Scott: Yeah, it’s amazing. And by the way, I have a bunch of friends who are CFOs or operations at funds, and they speak glowingly of the Carter product too, so you guys are doing well out there. Hey, it’s Scott Orn at Kruze Consulting. And before we get back to the podcast, quick shout out to ChartHop. ChartHop is one of my favorite new SaaS tools on the market. And basically, what ChartHop does, is it puts your org chart in the cloud. And I always like to say, it brings transparency to your organization. So, everyone in your organization can see who they report to, they can see the full org chart of the company and how their group relates to other groups. It also has a lot of information on the individuals in the company. So, you can click on the ChartHop profile and just get where people live, their experience, Slack handles all this kind of stuff. And it’s just a really great tool. The other thing is, ChartHop has started doing some cool stuff around compensation and budgeting planning. So, you can actually start seeing what the cost structure of the company looks like during certain scenarios. So, I’m loving ChartHop. Check it out, charthop.com. We use it at Kruze, really like it. And I can’t recommend it enough. All right, back to the podcast. Maybe let’s spend some time talking about CartaX, because this is a pretty big announcement that came out, I think like last month. Do you want to explain to the audience what CartaX is and what you’re enabling?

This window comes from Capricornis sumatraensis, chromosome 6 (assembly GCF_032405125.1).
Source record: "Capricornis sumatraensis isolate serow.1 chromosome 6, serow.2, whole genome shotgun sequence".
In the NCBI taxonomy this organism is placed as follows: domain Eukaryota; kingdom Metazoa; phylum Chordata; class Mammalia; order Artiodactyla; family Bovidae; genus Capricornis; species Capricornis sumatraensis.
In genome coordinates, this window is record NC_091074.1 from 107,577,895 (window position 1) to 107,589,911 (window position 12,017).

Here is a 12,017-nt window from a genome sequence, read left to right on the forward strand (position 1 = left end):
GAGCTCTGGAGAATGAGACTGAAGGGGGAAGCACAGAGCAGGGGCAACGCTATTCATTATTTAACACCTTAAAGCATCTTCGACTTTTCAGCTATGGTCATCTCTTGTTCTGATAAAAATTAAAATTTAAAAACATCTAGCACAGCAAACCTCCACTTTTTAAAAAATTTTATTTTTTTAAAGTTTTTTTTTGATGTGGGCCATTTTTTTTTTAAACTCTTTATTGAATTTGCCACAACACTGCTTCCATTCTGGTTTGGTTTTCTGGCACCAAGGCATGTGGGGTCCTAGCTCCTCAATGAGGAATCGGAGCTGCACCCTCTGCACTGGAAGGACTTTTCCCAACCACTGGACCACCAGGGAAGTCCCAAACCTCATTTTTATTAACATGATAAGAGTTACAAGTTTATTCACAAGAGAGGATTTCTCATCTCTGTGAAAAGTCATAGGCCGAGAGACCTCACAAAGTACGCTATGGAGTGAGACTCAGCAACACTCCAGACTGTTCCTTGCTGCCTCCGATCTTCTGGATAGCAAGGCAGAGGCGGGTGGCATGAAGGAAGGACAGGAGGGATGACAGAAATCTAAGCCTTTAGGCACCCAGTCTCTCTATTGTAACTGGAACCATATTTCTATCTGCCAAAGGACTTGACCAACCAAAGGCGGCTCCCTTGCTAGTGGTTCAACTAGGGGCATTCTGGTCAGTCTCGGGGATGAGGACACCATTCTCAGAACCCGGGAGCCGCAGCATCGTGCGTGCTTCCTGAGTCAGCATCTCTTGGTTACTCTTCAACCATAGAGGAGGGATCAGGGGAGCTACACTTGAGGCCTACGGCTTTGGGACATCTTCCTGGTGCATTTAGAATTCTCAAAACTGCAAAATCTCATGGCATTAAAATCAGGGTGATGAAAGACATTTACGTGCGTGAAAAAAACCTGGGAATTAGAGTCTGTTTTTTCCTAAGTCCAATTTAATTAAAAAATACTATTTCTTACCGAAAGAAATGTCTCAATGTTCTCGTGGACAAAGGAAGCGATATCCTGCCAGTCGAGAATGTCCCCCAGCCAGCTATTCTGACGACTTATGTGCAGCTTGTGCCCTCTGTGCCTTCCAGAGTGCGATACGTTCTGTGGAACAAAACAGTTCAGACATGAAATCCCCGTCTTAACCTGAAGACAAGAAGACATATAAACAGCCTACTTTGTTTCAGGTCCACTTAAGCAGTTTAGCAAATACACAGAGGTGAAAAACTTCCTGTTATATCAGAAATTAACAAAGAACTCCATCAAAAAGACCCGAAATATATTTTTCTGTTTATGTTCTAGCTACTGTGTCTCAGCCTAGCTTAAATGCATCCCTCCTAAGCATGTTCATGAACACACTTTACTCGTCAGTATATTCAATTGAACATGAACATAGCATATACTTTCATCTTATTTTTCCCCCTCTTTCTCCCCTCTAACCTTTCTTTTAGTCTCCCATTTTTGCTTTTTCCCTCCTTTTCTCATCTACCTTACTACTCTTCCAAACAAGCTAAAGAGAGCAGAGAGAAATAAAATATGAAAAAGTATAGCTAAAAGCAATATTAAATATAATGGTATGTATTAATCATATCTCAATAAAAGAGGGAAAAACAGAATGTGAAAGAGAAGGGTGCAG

Charly: Yeah, absolutely. So, with CartaX, is it effectively, think of it as a listing venue for private companies. So, it’s kind of like an exchange that supports trading private stock. So, think of it as an evolution of how do we deal with liquidity in the private markets. As I’m sure you know, Scott, it’s a bit of the Wild West out there on how secondaries and liquidity generally happens. Most of the time, it’s not at the advantage of the employee, because there’s so much opacity, it’s very high friction, it’s expensive, all these things. So, what we wanted to do is, once again, we’ve got all these companies on. We have their employees that already have accounts on Carta and have all the information needed. And in many cases, we have a lot of the investors already on the platform as well. So, everybody’s there. And now how do you put all these people together that want to transact anyway? How do we provide a more transparent, simpler and lower friction process to manage liquidity? Because the need is there. It’s just liquidity happens anyway, and so how do we bring that, frankly, into the light, and put the company back in control? Because a lot of what you see happening is, funds … And I get calls every week, “Charly, you want to sell some Carta shares?” That still happens. Employees getting pinged left and rights. I can’t tell you the number of CFOs I talk to like, “Can you please help me? I’m tired of dealing with these one-off requests.” I get it, the employees see an opportunity, but administrative burden on the companies is insane, especially in this environment. It’s a lot of movements, and so that’s the underlying impetus behind it. What we also wanted is provide a platform that drives real price discovery. So, it’s really a market-driven price setting mechanism. We ran a transaction and it was really like, “Hey, here are all the buyers, here are all the sellers. And based on what the demand and the supply is, what’s the market price?”